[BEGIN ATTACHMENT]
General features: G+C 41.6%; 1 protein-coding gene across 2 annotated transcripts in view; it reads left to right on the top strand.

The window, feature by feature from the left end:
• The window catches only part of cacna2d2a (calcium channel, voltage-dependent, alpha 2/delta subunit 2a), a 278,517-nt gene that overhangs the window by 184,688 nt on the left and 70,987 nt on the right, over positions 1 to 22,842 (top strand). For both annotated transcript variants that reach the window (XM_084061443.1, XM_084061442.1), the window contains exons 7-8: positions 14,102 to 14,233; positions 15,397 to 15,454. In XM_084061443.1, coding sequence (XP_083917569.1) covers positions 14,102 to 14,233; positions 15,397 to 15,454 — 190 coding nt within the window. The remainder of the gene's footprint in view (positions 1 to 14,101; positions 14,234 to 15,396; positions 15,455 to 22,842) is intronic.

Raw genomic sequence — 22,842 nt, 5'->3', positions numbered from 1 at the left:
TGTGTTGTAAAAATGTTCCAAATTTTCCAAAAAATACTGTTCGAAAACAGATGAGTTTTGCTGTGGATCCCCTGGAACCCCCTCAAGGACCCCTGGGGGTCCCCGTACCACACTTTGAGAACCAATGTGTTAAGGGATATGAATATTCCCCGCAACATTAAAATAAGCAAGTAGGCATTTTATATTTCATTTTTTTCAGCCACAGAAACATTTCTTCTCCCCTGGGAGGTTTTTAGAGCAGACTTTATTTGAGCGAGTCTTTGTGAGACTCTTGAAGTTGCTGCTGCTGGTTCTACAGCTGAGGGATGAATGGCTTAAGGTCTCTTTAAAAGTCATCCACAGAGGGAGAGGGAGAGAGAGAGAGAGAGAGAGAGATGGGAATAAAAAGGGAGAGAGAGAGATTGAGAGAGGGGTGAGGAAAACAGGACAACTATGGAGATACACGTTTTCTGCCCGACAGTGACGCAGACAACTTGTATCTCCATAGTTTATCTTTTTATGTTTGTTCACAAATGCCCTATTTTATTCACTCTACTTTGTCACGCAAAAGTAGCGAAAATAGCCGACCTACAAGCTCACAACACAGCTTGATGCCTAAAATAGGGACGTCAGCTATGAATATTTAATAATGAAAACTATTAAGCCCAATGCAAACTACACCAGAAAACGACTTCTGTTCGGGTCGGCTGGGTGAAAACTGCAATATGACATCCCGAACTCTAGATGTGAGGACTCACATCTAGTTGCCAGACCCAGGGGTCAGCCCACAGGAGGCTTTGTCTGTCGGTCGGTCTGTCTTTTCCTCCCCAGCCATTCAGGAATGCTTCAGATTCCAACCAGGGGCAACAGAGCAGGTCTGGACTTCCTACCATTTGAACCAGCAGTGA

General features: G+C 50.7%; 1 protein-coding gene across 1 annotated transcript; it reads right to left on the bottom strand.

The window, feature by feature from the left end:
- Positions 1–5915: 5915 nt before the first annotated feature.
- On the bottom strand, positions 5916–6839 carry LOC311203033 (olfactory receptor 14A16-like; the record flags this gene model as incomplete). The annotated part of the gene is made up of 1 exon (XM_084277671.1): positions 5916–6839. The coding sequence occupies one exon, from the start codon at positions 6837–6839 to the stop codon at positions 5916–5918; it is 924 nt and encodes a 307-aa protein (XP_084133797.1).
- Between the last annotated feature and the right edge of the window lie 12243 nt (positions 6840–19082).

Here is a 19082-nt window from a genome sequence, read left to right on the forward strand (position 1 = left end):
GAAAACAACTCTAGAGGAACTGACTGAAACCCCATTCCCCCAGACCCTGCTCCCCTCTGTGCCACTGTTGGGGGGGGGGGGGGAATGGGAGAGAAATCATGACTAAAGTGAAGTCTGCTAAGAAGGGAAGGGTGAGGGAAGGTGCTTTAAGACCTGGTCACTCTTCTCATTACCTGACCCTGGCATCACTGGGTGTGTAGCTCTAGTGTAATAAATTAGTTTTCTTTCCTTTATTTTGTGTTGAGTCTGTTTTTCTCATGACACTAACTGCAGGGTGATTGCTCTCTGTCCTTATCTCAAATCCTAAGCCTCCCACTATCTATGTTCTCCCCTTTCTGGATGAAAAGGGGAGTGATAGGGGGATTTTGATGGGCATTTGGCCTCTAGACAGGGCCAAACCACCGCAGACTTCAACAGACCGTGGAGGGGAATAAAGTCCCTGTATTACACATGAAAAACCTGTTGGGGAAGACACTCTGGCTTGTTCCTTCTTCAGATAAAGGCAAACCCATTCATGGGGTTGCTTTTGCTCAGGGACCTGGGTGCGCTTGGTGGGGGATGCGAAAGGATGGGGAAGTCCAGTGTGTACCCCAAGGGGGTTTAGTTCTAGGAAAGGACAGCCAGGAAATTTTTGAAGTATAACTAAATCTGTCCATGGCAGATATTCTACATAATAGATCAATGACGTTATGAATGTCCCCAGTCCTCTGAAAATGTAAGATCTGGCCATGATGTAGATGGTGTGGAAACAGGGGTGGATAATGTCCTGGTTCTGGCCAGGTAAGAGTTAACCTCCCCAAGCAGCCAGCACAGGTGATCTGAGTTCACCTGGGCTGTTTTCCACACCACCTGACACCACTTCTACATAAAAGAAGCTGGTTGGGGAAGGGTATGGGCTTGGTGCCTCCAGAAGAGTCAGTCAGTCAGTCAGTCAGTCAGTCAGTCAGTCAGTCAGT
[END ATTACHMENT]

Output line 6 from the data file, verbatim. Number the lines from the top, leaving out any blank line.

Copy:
General features: G+C 50.7%; 1 protein-coding gene across 1 annotated transcript; it reads right to left on the bottom strand.